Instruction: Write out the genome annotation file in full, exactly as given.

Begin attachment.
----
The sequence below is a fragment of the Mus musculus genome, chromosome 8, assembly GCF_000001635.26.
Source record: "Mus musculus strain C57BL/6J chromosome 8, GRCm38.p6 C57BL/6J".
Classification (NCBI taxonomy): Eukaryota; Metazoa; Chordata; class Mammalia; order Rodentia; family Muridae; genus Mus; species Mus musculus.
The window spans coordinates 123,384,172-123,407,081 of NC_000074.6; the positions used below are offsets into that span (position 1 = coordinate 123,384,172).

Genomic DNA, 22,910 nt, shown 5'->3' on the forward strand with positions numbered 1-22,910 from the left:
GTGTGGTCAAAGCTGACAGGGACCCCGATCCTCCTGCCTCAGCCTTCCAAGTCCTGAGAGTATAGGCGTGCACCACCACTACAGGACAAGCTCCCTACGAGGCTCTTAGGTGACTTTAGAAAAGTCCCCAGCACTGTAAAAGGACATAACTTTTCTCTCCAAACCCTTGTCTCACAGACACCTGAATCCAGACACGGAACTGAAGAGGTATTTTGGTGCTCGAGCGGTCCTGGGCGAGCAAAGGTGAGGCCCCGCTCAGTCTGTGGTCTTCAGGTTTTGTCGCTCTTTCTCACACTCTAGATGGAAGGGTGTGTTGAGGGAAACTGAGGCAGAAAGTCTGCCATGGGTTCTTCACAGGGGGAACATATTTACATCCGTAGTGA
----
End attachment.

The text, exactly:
The sequence below is a fragment of the Mus musculus genome, chromosome 8, assembly GCF_000001635.26.
Source record: "Mus musculus strain C57BL/6J chromosome 8, GRCm38.p6 C57BL/6J".
Classification (NCBI taxonomy): Eukaryota; Metazoa; Chordata; class Mammalia; order Rodentia; family Muridae; genus Mus; species Mus musculus.
The window spans coordinates 123,384,172-123,407,081 of NC_000074.6; the positions used below are offsets into that span (position 1 = coordinate 123,384,172).

Genomic DNA, 22,910 nt, shown 5'->3' on the forward strand with positions numbered 1-22,910 from the left:
GTGTGGTCAAAGCTGACAGGGACCCCGATCCTCCTGCCTCAGCCTTCCAAGTCCTGAGAGTATAGGCGTGCACCACCACTACAGGACAAGCTCCCTACGAGGCTCTTAGGTGACTTTAGAAAAGTCCCCAGCACTGTAAAAGGACATAACTTTTCTCTCCAAACCCTTGTCTCACAGACACCTGAATCCAGACACGGAACTGAAGAGGTATTTTGGTGCTCGAGCGGTCCTGGGCGAGCAAAGGTGAGGCCCCGCTCAGTCTGTGGTCTTCAGGTTTTGTCGCTCTTTCTCACACTCTAGATGGAAGGGTGTGTTGAGGGAAACTGAGGCAGAAAGTCTGCCATGGGTTCTTCACAGGGGGAACATATTTACATCCGTAGTGA